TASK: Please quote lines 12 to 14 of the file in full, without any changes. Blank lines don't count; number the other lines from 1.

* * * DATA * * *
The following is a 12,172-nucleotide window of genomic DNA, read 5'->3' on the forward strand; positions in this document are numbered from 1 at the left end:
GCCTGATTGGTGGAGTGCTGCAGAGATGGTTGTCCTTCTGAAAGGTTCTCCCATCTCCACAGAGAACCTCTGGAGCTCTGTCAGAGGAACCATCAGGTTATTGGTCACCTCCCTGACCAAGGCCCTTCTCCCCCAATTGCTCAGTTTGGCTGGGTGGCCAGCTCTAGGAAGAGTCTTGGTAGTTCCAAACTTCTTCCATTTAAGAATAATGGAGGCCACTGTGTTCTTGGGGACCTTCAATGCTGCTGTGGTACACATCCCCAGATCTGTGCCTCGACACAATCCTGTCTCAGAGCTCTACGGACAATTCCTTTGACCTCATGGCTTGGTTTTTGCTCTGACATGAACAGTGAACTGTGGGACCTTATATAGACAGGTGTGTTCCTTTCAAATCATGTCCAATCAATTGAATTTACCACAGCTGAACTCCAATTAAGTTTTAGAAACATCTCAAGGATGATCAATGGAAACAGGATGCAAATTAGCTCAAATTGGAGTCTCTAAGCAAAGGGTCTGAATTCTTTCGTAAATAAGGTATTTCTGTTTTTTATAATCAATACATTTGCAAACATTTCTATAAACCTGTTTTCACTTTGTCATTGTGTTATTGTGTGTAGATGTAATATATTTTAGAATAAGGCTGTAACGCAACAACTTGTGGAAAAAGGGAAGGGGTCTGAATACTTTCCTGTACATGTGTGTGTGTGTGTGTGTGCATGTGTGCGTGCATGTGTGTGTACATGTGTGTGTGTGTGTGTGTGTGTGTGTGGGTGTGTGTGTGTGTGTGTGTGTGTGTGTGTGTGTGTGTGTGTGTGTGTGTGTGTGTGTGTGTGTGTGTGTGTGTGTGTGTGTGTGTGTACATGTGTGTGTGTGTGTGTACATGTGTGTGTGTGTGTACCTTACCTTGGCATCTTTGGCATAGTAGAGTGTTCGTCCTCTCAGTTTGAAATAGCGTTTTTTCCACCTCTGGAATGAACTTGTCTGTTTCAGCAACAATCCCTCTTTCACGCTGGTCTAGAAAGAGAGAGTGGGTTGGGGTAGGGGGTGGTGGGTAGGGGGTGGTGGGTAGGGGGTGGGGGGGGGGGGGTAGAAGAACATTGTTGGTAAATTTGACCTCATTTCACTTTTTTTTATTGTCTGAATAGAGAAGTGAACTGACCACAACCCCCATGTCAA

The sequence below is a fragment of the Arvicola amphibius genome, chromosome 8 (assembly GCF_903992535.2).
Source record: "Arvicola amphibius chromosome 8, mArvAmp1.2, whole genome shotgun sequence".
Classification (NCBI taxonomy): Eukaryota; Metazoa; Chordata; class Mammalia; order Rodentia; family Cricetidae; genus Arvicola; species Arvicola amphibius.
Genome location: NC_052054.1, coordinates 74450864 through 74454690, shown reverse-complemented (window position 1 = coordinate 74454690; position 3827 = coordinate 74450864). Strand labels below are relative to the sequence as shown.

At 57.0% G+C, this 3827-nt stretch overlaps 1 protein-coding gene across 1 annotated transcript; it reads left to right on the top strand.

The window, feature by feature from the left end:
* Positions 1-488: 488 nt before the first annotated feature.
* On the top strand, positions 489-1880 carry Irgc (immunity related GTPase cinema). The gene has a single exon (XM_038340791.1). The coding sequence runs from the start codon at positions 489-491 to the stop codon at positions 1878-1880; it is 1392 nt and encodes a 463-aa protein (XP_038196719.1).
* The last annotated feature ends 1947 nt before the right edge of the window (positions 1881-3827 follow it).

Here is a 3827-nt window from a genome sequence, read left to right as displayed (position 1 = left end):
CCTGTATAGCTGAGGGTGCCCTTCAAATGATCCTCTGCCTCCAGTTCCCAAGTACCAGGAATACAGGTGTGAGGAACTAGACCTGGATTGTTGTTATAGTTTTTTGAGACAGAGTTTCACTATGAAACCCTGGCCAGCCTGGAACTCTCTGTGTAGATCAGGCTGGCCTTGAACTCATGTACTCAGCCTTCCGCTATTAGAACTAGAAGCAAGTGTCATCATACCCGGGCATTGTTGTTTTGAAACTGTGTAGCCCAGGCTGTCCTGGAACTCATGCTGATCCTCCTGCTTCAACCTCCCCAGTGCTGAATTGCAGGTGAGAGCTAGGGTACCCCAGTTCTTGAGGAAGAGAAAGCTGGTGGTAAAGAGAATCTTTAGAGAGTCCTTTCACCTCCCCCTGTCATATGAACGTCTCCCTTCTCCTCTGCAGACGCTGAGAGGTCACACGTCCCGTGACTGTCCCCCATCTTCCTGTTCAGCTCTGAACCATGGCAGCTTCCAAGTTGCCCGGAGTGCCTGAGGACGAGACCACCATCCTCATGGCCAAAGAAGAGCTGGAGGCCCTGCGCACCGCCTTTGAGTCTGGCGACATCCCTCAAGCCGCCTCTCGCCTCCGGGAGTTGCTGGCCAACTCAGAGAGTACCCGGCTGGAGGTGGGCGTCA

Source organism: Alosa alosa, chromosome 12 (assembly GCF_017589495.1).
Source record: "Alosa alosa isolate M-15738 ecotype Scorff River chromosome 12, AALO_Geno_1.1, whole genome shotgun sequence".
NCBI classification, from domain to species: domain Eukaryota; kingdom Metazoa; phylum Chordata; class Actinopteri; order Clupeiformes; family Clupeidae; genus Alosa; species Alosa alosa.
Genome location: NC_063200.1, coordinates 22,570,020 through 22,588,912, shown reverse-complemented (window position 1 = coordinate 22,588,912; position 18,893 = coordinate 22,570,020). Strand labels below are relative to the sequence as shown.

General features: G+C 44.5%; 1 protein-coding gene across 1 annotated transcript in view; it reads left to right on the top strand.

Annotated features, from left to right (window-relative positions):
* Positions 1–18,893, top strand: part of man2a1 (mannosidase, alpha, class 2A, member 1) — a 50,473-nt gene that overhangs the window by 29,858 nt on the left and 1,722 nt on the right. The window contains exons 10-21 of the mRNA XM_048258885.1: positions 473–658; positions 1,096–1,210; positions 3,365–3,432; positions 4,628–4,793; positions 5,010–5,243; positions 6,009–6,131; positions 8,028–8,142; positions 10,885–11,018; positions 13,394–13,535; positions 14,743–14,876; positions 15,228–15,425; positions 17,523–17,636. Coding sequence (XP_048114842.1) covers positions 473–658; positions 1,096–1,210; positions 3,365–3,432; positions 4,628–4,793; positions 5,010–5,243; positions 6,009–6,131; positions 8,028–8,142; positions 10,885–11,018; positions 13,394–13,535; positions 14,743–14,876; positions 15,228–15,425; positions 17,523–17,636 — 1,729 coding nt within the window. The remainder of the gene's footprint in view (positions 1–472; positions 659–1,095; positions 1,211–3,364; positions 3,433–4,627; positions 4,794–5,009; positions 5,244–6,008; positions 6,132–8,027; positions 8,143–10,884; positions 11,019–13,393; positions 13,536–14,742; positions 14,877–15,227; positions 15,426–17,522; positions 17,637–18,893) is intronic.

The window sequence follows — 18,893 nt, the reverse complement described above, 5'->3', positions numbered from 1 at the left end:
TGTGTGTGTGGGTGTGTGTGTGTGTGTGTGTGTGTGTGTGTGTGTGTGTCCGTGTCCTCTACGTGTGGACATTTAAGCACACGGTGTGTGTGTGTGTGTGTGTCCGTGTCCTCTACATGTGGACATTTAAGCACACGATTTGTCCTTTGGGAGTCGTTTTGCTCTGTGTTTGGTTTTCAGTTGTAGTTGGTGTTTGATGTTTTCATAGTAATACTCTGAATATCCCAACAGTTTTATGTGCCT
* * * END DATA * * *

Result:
Here is a 3827-nt window from a genome sequence, read left to right as displayed (position 1 = left end):
CCTGTATAGCTGAGGGTGCCCTTCAAATGATCCTCTGCCTCCAGTTCCCAAGTACCAGGAATACAGGTGTGAGGAACTAGACCTGGATTGTTGTTATAGTTTTTTGAGACAGAGTTTCACTATGAAACCCTGGCCAGCCTGGAACTCTCTGTGTAGATCAGGCTGGCCTTGAACTCATGTACTCAGCCTTCCGCTATTAGAACTAGAAGCAAGTGTCATCATACCCGGGCATTGTTGTTTTGAAACTGTGTAGCCCAGGCTGTCCTGGAACTCATGCTGATCCTCCTGCTTCAACCTCCCCAGTGCTGAATTGCAGGTGAGAGCTAGGGTACCCCAGTTCTTGAGGAAGAGAAAGCTGGTGGTAAAGAGAATCTTTAGAGAGTCCTTTCACCTCCCCCTGTCATATGAACGTCTCCCTTCTCCTCTGCAGACGCTGAGAGGTCACACGTCCCGTGACTGTCCCCCATCTTCCTGTTCAGCTCTGAACCATGGCAGCTTCCAAGTTGCCCGGAGTGCCTGAGGACGAGACCACCATCCTCATGGCCAAAGAAGAGCTGGAGGCCCTGCGCACCGCCTTTGAGTCTGGCGACATCCCTCAAGCCGCCTCTCGCCTCCGGGAGTTGCTGGCCAACTCAGAGAGTACCCGGCTGGAGGTGGGCGTCA

Source organism: Alosa alosa, chromosome 12 (assembly GCF_017589495.1).